The Invisible Life of the Falkland Islands: How eDNA Research is Revealing the Secrets of Kelp Forests

Dr Narissa Bax

Image : The mesmerizing Macrocystis pyrifera, giant kelp forest near Cape Pembroke, reveals the remarkable biodiversity and distinct underwater scenery of the Falkland Islands, emphasising the importance of conserving these vital ecosystems. © Ewan Tregarot

Get ready to embark on a thrilling scientific journey as we reveal the secrets of the Falkland Islands' enigmatic kelp forests! Our pioneering project utilises cutting-edge environmental DNA (eDNA) technology to investigate the biodiversity hidden within these underwater marvels. This project is supported by passionate local volunteers, and partners with global organisations such as the Kelp Forest Foundation, NatureMetrics, and the University of Aberdeen - this groundbreaking initiative is the first of its kind in the Falkland Islands.

Picture yourself plunging beneath the waves to explore a vast, intricate underwater world brimming with life. The kelp forests of the Falkland Islands are some of the most pristine and biodiverse ecosystems on the planet, providing crucial services like carbon storage (blue carbon), habitat for marine life, and nursery groups that support fisheries. Our eDNA study dives deep into these complex marine realms, shedding light on the invisible tapestry of life that weaves together these magnificent ecosystems.

Image : Delve into the heart of the Falkland Islands' Macrocystis pyrifera, giant kelp forests near Cochon Island where beautiful animals such as sea urchins and sea stars thrive. © Ewan Tregarot
Image : The enchanting Macrocystis pyrifera, giant kelp forest at Kidney Islands a proposed Marine Managed Area (pMMA), showcases the incredible biodiversity and unique underwater landscapes of the Falkland Islands. These thriving ecosystems play a crucial role in blue carbon research and provide essential ecosystem services, emphasising the importance of preserving and understanding these vital marine habitats. © Ewan Tregarot

Imagine being able to uncover the mysteries of an ecosystem without disturbing its delicate balance. eDNA technology does just that, enabling our team to identify the presence and relative abundance of species in the kelp forests by analyzing DNA samples collected from the environment. This revolutionary approach allows us to monitor and protect these crucial habitats without causing any harm to the vibrant array of creatures that call them home.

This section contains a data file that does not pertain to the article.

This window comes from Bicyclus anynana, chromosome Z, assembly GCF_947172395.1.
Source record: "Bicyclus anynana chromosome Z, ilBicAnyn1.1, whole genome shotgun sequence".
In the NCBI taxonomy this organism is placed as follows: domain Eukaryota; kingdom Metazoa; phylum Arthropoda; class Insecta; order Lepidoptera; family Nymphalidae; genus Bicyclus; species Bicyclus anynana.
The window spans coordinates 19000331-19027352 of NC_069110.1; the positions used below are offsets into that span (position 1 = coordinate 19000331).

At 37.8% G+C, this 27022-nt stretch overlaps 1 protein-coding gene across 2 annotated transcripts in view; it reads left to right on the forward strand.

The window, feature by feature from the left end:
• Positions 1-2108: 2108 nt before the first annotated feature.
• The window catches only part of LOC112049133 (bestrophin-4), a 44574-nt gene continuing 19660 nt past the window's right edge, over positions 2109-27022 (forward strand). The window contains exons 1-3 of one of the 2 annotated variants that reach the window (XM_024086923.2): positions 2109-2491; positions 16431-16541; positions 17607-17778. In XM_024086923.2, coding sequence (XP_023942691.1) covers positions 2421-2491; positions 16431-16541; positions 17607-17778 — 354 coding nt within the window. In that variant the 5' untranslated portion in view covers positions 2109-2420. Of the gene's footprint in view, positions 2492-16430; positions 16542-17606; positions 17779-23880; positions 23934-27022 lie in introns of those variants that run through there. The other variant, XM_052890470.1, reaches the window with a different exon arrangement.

This fascinating journey into the heart of the Falkland Islands' kelp forests is brought to life through the dedication and expertise of local volunteers, including fisheries and conservation scientists, environmental policy specialists, and camera and drone technicians. Their invaluable contributions, along with stunning visuals captured by the marine photographer Ewan Tregarot and video by Oly Dempster from the Falkland Islands Film Company, showcase the beauty and importance of these underwater worlds, inspiring others to protect and preserve them.

Immerse yourself in the Macrocystis pyrifera giant kelp forests near Kidney Island a proposed MMA, where an array of captivating marine life flourishes. Witness the South American sea lions (Otaria flavescens) as they gracefully navigate this underwater paradise, a testament to the abundant biodiversity and unique splendor of the region. © Ewan Tregarot

As we continue to unravel the secrets hidden within the kelp forests of the Falkland Islands, our eDNA study will play a crucial role in shaping conservation and management strategies for these essential marine ecosystems. The insights gained from this research will not only inform future conservation initiatives but also help us better understand the complex relationships between species and their habitats, ultimately ensuring the preservation of these invaluable ecosystems for generations to come.


The study is made possible by the Kelp Forest Foundation, a non-profit organisation committed to the protection and restoration of kelp forest ecosystems worldwide. NatureMetrics, a UK-based environmental DNA testing specialist in employing DNA sequencing to monitor and analyse biodiversity, is also supporting the project. Dr. Kara Layton and her research group in the School of Biological Sciences at the University of Aberdeen are providing invaluable DNA barcoding information underpinning this project. Thanks to the talented Oly Dempster of Falkland Islands Film Company who created a stunning video that showcases both the project and the remarkable kelp forest environment. Thank you to gifted Ewan Tregarot for the beautiful images included here. The Sea Quest team for sampling in the West Falkland Islands at West Point, Carcass, and the Jason Islands. Javed Riaz for collecting a sample at Steeple Jason. Daniel Biggs at Falkland Outdoors who provided video footage for use in advertising and raising local awareness for this project. Kirsty Bailey for lending her stand up paddleboard for nearshore eDNA collection. Jesse van der Grient and Rhian Taylor for collaborating with the eDNA project to sample at Kidney Island and Port William with funding from the DPLUS148 project for the charter of the Jack Solis, and Steve Cartwright and Paul Brewin for assistance and SMSG for their data and insight. Tim Mean was very helpful in sampling at West Point, Carcass Island, and Kidney Island. Thank you to Chris Evans and Bronte Evans for transporting eDNA samples to the United Kingdom. Thank you also to Angelique Dodds from Kelp Blue for conducting a video training session at the beginning of the project. Finally, thank you to the John Ellerman Fund for supporting Narissa Bax's time to organise this partnership by financing the marine and coastal programme coordinator job at SAERI.

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